Sports

W.N.B.A. Semifinals Check-In: Can’t. Stop. Candace. Parker.

As Chicago Sky guard Kahleah Copper and Connecticut Sun guard Courtney Williams tussled over the basketball in Game 1 of their W.N.B.A. semifinal series, Sky forward Candace Parker walked down the court, waving her hands in the air to ignite the Chicago crowd. The moment reflected how physical the series had been, and it was reminder of the teams’ history.

In 2021, the sixth-seeded Sky beat the top-seeded Sun in the semifinals en route to winning the championship, a title that has that has eluded the Sun. If the Sky win the title this season, they will be the first team to repeat since the Los Angeles Sparks in 2001-2. After the Sky’s 85-77 victory in Game 2, the best-of-five series is tied at one game apiece.

Sky forward Azurá Stevens said the series is “just about who wants it more, because they have beef with us from last year.”

This is a rematch of the 2020 W.N.B.A. finals, in which the Storm swept the Aces and Stewart was named the most valuable player of the series. Stewart also won the award after leading the Storm to the title in 2018. If Seattle wins its fifth championship this year, it will break a tie with the Minnesota Lynx and Houston Comets for the most in W.N.B.A history. The Aces are still looking for their first title.

Game 3 in each series is Sunday. Here is a look at how the teams have fared so far.

The Aces were the best offensive team in the W.N.B.A. this year. They led the league in points per game (90.4) and offensive efficiency (109.6). Four starters averaged at least 10 points per game: Plum (20.2), Wilson (19.5), Young (15.9) and Chelsea Gray (13.7).

Through the first two games of the series against the Storm, Gray has arguably been the Aces’ most important player, managing the offense and scoring, and making pinpoint passes at crucial moments. She’s leading the team in points (21) and assists (6) per game during the playoffs.

But Las Vegas has struggled in the first quarter.

In Game 2, the Aces matched the Storm almost point-for-point in the first seven minutes and got out to a 16-13 lead. Then a 3 by Seattle’s Stephanie Talbot tied the game and sparked a 10-0 run that pushed the Storm toward a seven-point advantage going into the second quarter. The first quarter of Game 1 was similar, as the Aces gave up 26 points and trailed by 11 at the end of the period.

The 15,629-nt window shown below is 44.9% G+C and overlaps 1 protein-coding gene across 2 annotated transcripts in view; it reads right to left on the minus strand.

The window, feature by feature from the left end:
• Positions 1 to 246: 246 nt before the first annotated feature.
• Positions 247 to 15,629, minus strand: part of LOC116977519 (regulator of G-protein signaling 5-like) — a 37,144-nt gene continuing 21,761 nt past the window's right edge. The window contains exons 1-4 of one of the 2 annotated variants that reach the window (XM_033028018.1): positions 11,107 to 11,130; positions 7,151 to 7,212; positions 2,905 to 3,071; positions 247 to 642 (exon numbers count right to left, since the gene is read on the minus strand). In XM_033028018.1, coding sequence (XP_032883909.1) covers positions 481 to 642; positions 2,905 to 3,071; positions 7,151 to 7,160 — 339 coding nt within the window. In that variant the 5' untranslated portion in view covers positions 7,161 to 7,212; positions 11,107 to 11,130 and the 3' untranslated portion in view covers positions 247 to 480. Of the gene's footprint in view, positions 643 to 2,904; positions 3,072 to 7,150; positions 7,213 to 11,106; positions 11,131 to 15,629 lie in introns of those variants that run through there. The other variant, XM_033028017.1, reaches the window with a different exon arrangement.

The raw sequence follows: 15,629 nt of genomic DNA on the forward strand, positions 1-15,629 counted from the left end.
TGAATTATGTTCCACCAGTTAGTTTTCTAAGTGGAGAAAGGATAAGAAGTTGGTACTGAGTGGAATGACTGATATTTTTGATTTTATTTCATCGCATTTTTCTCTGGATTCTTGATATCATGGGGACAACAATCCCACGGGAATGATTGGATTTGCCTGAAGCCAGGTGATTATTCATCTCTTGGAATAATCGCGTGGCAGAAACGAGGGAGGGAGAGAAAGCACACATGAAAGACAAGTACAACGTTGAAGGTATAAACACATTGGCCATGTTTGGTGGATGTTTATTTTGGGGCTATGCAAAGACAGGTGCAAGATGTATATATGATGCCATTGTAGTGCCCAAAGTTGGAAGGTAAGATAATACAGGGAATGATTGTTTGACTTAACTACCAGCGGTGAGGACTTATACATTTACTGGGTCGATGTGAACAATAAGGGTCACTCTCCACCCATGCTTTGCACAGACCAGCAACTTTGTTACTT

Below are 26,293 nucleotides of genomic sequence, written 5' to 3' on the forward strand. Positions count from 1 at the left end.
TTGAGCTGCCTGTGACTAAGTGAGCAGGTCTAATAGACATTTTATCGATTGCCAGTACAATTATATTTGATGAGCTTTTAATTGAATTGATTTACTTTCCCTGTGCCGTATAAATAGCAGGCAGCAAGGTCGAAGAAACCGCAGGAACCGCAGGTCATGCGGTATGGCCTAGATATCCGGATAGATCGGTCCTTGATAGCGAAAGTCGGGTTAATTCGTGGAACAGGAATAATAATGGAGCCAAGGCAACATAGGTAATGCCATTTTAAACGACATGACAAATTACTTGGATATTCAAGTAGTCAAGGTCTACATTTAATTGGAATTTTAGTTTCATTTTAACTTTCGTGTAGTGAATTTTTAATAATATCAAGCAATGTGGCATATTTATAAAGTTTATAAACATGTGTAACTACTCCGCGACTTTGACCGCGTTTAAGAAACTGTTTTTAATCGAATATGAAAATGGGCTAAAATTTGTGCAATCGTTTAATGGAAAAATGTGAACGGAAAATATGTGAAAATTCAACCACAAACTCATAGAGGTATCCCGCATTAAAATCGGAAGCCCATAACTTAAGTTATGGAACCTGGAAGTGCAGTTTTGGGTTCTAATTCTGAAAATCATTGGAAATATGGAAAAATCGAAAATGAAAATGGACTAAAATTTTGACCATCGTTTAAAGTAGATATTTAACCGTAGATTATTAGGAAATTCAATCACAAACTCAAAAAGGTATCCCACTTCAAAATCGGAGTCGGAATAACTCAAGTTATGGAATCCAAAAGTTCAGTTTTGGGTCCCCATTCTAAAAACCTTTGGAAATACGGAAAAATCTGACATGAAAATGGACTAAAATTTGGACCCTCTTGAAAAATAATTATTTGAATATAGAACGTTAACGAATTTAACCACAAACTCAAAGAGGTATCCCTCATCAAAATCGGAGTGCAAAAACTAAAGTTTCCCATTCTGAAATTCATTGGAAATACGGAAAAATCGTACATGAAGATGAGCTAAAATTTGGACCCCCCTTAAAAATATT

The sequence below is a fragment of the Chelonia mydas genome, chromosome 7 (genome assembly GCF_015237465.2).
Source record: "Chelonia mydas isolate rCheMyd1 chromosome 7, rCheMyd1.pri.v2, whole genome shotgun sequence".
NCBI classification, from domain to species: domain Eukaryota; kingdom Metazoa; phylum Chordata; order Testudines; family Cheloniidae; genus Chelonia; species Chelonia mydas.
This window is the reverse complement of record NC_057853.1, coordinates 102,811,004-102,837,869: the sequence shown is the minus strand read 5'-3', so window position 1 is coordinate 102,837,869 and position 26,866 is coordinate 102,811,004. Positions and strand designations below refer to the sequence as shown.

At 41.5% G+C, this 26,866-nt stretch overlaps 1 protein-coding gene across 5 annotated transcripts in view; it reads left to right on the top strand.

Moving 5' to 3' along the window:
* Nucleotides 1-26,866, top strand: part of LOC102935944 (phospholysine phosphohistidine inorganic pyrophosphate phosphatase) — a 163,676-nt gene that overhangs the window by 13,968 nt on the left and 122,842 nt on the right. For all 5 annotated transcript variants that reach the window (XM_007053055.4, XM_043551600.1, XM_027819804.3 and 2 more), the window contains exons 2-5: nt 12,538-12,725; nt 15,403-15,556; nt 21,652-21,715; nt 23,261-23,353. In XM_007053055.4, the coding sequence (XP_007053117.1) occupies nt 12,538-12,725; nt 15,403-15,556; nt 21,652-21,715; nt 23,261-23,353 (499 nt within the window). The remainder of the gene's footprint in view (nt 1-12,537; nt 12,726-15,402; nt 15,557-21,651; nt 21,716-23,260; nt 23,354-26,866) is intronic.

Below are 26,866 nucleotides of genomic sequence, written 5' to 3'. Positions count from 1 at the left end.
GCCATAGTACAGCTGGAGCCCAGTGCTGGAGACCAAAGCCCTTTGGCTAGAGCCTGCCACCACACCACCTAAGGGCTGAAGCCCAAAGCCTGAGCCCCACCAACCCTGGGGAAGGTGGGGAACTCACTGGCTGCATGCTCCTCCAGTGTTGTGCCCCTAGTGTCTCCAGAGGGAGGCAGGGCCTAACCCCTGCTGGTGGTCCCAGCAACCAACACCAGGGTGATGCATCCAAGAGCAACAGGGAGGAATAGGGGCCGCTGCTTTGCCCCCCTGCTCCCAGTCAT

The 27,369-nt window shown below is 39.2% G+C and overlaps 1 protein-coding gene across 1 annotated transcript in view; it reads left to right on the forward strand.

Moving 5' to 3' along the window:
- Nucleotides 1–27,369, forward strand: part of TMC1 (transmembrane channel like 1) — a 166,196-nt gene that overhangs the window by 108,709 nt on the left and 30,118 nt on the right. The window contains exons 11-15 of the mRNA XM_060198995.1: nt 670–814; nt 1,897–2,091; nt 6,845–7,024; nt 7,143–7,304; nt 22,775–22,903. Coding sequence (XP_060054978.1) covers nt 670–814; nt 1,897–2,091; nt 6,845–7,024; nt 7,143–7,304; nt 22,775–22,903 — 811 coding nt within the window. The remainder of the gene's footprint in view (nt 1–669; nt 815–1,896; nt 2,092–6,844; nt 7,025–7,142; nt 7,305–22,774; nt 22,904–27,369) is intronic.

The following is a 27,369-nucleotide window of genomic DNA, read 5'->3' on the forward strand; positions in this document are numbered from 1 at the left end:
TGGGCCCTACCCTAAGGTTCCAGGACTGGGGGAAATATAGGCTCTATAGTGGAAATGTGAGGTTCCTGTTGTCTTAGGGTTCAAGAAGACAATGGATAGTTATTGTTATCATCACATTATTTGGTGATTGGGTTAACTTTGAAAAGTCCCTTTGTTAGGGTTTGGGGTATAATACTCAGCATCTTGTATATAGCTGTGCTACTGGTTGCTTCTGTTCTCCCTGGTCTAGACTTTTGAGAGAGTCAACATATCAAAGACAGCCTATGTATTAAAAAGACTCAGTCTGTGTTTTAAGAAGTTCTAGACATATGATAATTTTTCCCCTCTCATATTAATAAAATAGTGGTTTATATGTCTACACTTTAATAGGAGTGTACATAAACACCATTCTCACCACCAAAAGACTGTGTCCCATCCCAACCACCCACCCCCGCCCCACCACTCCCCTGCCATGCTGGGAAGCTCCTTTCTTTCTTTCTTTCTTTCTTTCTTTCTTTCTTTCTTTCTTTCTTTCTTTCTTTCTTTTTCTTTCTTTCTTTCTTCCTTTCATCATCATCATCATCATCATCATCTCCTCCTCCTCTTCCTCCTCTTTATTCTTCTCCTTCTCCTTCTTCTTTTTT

Stewart and Loyd combined for 50 points on 52.8 percent shooting in Seattle’s Game 1 win. Stewart dominated most of the game, and Loyd scored 10 of the Storm’s final 12 points and assisted on the other basket. Her most impressive basketball of that tear came with just over 30 seconds remaining in the game, with the Storm holding a 1-point lead and Wilson — the defensive player of the year — guarding her at the 3-point line. Loyd crossed from her right to left hand before stepping back and knocking down a long 2-pointer over Wilson’s outstretched arms.

But Loyd struggled in the Game 2 loss.

Loyd finished 2 of 10 from the field and 0 for 3 from the 3-point line for just 8 points. While Stewart tallied 32 points, 7 rebounds and 3 assists, the only other Storm player in double figures was Charles, who scored 17 points on 17 shot attempts. The good sign for the Storm is that even with Loyd’s struggles, they were in the game until the end.

The Sky have struggled in Game 1s this postseason, losing both at home. The Sun benefited from that in their semifinal series, but they have felt the pain of playing against Parker.

The Sun had the second-best defensive rating in the league in the regular season (96.3), and they held the Sky to their lowest point total of the season in their 68-63 Game 1 victory. But Parker still had an astounding stat line: 19 points, 18 rebounds, 6 blocks, 5 assists and 4 steals. All of that and she had just 2 turnovers.

Parker is doing almost everything for the Sky on the floor. She had another impressive stat line in Game 2 with 22 points, 4 rebounds, 4 assists and 3 blocks in the win. She also hit 3 of 4 3-pointers.

The most challenging part about playing the Sky is that on any given night, a different player, or multiple players, could go for 20 points. The stat line doesn’t show Parker’s effectiveness in keeping the Sky’s offensive churning: After rebounds, she often looks ahead to Copper, who is often already behind the defense for a score.

The Sky’s roster is among the best in the W.N.B.A., and they breezed to a franchise-best 26 wins because of it. Still, the Sun’s physical frontcourt, with Jonquel Jones (6-foot-6), DeWanna Bonner (6-foot-4), Brionna Jones (6-foot-3) and Alyssa Thomas (6-foot-2), has outrebounded the Sky in the series, 86-65. The rebounding advantage didn’t hinder the Sky from picking up a win in Game 2 and nearly securing Game 1, when Parker had 18 rebounds. But they will need a group effort to neutralize the Sun’s size.

Related Articles

Leave a Reply

Your email address will not be published.

Back to top button